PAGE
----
Summary: Ascetic Eucharists by Andrew McGowan is a landmark book in early Christian studies both for its methodology and its content. Its successful marrying of anthropological techniques, broad familiarity with the ancient world, and close reading of texts provide a benchmark for future research. Though at times the monograph betrays its origins as a dissertation, the writing is overall quite clear and engaging. McGowan shows how the move from development to diversity in early Christian practice can be pursued responsibly and fruitfully.
Argument: McGowan examines the choice of food and drink in early Christian ritual meals. He contends that such choices cannot be understood apart from the cultural significance of those foods. Thus he begins by surveying food and eating in ancient Greco-Roman culture, drawing attention to associations with class, religion, and power structures. Central to his argument is identifying the “cuisine of sacrifice.” Sacrifice was not merely a matter of religion; its practice both symbolized and constituted a particular social world of gender and power relations. Wine and above all meat were especially implicated in pagan sacrifice. Meat’s production was religiously charged, since the animals would be dedicated to a god upon slaughter, and the temples would host meals; leftover meat was packed off the market, where it may even be preferred (by pagans) to undedicated meat. Wine production was not explicitly religious; rather, it would be dedicated as some of it was poured out as a libation at mealtime. It is easy to see, then, how some groups were comfortable with repurposing wine by dedicating it to their deity, while those with more scrupulous consciences might avoid all association with it. Opposite these, bread would be the common food least tinged with sacrifical overtones. Likewise with water.
McGowan spends most of the book tracing references to wineless Eucharists, those featuring either bread and water or even just bread alone. Many heretical groups practiced such meals in direct contradiction to the elsewhere normative bread and water Eucharist. There are good grounds for believing that Ebionites, Nasareans (whoever they are), Theodotus and some other Valentian Gnostics, and Marcion all shunned wine. They are reports of Montanists doing so, and even Manichees who, according to later texts, learned to avoid wine from some kind of Christian group. Even more provocative are a range of figures and groups who were not clearly heretical but who nevertheless practiced or may have practiced wineless Eucharists. Cyprian’s epistle 63 seems to refer to otherwise orthodox bishops who are forgoing wine in their sacrament. Justin Martyr may have done so, though the literary evidence is inconclusive. Additional weight may be lent by the fact that his successor Tatian was opposed to wine, and his opposition does not appear to have been a position assumed “after” his apostasy. Hegesippus, via Eusebius, recalls James the Just’s refusal to touch wine, though it is not clear that abstinence from the sacrament must be entailed.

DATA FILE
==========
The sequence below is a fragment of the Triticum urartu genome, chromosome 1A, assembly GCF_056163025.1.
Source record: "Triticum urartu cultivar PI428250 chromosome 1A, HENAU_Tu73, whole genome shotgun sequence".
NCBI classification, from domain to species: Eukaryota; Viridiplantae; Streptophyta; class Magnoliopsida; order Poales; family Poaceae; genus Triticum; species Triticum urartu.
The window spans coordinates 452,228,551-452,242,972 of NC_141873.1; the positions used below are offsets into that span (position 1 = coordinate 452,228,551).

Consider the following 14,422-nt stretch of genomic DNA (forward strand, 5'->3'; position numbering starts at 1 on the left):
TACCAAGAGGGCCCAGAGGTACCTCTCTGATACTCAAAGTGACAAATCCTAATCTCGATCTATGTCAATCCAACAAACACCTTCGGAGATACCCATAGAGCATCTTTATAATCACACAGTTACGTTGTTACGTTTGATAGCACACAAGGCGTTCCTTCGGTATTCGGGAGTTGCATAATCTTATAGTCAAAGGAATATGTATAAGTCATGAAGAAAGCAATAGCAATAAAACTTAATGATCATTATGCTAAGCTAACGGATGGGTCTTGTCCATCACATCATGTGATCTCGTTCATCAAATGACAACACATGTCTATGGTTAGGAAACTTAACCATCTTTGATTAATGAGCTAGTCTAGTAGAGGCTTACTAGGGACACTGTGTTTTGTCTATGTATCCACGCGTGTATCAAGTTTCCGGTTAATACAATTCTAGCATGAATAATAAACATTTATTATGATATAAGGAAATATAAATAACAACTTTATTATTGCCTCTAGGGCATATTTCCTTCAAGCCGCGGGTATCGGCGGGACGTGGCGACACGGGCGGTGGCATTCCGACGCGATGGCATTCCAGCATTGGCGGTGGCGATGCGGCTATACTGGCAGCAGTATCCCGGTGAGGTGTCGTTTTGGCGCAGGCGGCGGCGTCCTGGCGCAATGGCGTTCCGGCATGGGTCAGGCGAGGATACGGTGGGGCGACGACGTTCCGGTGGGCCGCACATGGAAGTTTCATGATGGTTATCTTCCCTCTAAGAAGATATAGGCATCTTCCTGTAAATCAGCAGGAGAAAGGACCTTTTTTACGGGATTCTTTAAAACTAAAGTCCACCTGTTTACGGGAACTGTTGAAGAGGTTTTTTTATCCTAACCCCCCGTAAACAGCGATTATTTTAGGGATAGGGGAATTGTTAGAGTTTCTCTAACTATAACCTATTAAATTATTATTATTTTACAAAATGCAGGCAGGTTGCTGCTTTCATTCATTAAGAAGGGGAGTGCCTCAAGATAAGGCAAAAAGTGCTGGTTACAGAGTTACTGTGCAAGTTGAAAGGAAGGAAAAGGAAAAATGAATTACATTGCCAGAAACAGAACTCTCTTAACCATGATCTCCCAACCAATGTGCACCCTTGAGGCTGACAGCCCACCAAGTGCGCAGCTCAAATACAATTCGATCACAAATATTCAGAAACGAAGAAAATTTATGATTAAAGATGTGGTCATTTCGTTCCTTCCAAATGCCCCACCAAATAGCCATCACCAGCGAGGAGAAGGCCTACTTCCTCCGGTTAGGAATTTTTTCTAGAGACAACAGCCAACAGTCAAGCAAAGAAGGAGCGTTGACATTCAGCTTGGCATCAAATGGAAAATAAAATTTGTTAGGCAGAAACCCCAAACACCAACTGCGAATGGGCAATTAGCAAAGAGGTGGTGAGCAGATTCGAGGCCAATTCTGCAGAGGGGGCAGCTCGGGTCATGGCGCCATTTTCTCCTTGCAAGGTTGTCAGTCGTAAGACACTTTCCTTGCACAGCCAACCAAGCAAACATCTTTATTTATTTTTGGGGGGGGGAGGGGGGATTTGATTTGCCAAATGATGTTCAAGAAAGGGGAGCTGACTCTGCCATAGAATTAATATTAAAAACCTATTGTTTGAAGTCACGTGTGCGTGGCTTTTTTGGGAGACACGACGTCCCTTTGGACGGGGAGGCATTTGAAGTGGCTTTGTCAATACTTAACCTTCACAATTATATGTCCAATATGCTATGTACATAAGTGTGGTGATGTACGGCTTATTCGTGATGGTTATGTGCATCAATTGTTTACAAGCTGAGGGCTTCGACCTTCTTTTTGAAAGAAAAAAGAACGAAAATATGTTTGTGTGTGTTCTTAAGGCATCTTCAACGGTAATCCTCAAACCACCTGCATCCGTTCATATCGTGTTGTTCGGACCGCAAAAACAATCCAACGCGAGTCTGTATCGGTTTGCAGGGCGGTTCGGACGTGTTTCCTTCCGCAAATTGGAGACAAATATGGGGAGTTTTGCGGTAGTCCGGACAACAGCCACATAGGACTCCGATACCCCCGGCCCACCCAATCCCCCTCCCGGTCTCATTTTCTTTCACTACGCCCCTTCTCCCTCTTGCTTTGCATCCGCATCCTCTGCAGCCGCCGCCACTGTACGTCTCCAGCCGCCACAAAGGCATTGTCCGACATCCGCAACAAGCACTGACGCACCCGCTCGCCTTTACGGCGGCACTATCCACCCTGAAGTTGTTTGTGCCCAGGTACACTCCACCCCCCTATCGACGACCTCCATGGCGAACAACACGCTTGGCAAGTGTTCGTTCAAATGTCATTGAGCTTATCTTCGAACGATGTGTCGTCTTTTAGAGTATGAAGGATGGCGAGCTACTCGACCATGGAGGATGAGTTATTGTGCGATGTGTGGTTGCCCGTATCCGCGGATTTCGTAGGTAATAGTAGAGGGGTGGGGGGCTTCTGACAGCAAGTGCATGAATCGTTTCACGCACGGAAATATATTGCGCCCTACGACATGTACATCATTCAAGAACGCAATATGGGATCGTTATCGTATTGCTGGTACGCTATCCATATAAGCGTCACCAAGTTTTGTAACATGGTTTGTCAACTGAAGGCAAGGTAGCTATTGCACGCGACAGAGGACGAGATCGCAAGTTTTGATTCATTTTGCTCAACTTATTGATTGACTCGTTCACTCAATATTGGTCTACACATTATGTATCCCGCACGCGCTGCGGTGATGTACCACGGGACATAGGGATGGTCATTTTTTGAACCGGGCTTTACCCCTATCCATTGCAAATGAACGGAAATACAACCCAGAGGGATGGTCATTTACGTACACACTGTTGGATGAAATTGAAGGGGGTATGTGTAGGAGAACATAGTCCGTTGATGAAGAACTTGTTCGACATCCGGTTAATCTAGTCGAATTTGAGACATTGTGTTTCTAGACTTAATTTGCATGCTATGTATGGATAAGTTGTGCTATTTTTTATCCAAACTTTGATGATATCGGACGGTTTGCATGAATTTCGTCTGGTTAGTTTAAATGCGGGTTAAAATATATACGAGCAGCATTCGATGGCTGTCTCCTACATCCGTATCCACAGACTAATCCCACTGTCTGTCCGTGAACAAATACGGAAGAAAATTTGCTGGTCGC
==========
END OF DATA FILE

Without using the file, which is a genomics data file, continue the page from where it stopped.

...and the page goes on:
One common thread between groups practicing wineless Eucharists, orthodox or not, is asceticism. Here McGowan offers a useful distinction that may prove fruitful in future studies. Drawing on Cynics, some Jewish ascetics, and the Christian texts under consideration, he asserts that this strain of asceticism was concerned more with marking communal boundaries by protesting the dominant social order than with individual self-mastery. In other words, wineless Eucharists could be an indication of particularly hostile feelings toward the dominant society. A strong argument for McGowan’s position is that most of the figures who shunned wine in the Eucharist already held different dietary practices, setting themselves off from and against the society that symbolizes and constitutes itself by sacrifice. Only relatively late do we hear of “Aquarians,” who refuse wine in the Eucharist but who consume it in their daily lives. Quite likely, a ritual act is being remembered shorn of its original social function. It is very important to McGowan to note that the theology of the groups practicing wineless Eucharists differed widely. Thus, the attempt by orthodox apologists to explain the lack of wine as signaling disbelief in the incarnation fails.
A second common thread, closely linked to the first, is a geographical clustering. The majority of these groups fall within a Syriac-Asian crescent, the birthplace of many practices that would seem strange by later Latin standards. McGowan combines these lines of evidence, a variety of ascetic groups with divergent theologies but concentrated geographically, in his explanation. At least in Syria, wineless Eucharists were likely not a deviation from an earlier-instituted practice of bread and wine. Instead, the original form of Christianity to establish itself in the region was already wineless. This is a bold explanation, but quite possibly the most likely one to explain how such a variety of groups shared the same practice by the mid-second century.
Conclusion: McGowan’s book makes several substantive contributions to early Christian studies, but one less tangible benefit is modeling how much one can get from the sources once assumptions of linear development of or individual deviations from orthodox are discarded. His work has already been incorporated, mostly positively, into Paul Bradshaw’s works on the Eucharist, especially Eucharistic Origins.
I recommend this book highly to scholars of the early church, liturgical scholars, or anyone looking for a sterling example of anthropological approaches to historical and religious topics.